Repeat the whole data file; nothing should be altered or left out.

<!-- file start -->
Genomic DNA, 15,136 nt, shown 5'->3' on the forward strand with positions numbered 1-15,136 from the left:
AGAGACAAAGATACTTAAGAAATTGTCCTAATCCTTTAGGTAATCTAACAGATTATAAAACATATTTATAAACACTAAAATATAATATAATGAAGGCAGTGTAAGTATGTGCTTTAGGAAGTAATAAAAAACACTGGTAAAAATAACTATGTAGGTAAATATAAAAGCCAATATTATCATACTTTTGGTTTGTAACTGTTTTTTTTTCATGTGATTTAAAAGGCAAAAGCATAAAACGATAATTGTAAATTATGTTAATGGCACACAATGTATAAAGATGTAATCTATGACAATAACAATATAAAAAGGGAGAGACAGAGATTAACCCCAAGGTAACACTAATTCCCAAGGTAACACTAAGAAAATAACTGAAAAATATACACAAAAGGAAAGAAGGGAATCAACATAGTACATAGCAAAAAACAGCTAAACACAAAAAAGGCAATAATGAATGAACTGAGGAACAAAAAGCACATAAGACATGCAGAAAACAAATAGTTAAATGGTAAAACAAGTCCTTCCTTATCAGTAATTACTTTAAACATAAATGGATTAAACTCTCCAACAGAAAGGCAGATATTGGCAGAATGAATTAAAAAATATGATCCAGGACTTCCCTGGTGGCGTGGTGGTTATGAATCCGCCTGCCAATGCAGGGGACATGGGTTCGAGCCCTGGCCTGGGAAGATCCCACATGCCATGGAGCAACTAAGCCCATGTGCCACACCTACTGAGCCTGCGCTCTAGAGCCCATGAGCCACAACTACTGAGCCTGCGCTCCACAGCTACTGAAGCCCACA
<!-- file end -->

Genomic DNA, 15,136 nt, shown 5'->3' on the forward strand with positions numbered 1-15,136 from the left:
AGAGACAAAGATACTTAAGAAATTGTCCTAATCCTTTAGGTAATCTAACAGATTATAAAACATATTTATAAACACTAAAATATAATATAATGAAGGCAGTGTAAGTATGTGCTTTAGGAAGTAATAAAAAACACTGGTAAAAATAACTATGTAGGTAAATATAAAAGCCAATATTATCATACTTTTGGTTTGTAACTGTTTTTTTTTCATGTGATTTAAAAGGCAAAAGCATAAAACGATAATTGTAAATTATGTTAATGGCACACAATGTATAAAGATGTAATCTATGACAATAACAATATAAAAAGGGAGAGACAGAGATTAACCCCAAGGTAACACTAATTCCCAAGGTAACACTAAGAAAATAACTGAAAAATATACACAAAAGGAAAGAAGGGAATCAACATAGTACATAGCAAAAAACAGCTAAACACAAAAAAGGCAATAATGAATGAACTGAGGAACAAAAAGCACATAAGACATGCAGAAAACAAATAGTTAAATGGTAAAACAAGTCCTTCCTTATCAGTAATTACTTTAAACATAAATGGATTAAACTCTCCAACAGAAAGGCAGATATTGGCAGAATGAATTAAAAAATATGATCCAGGACTTCCCTGGTGGCGTGGTGGTTATGAATCCGCCTGCCAATGCAGGGGACATGGGTTCGAGCCCTGGCCTGGGAAGATCCCACATGCCATGGAGCAACTAAGCCCATGTGCCACACCTACTGAGCCTGCGCTCTAGAGCCCATGAGCCACAACTACTGAGCCTGCGCTCCACAGCTACTGAAGCCCACA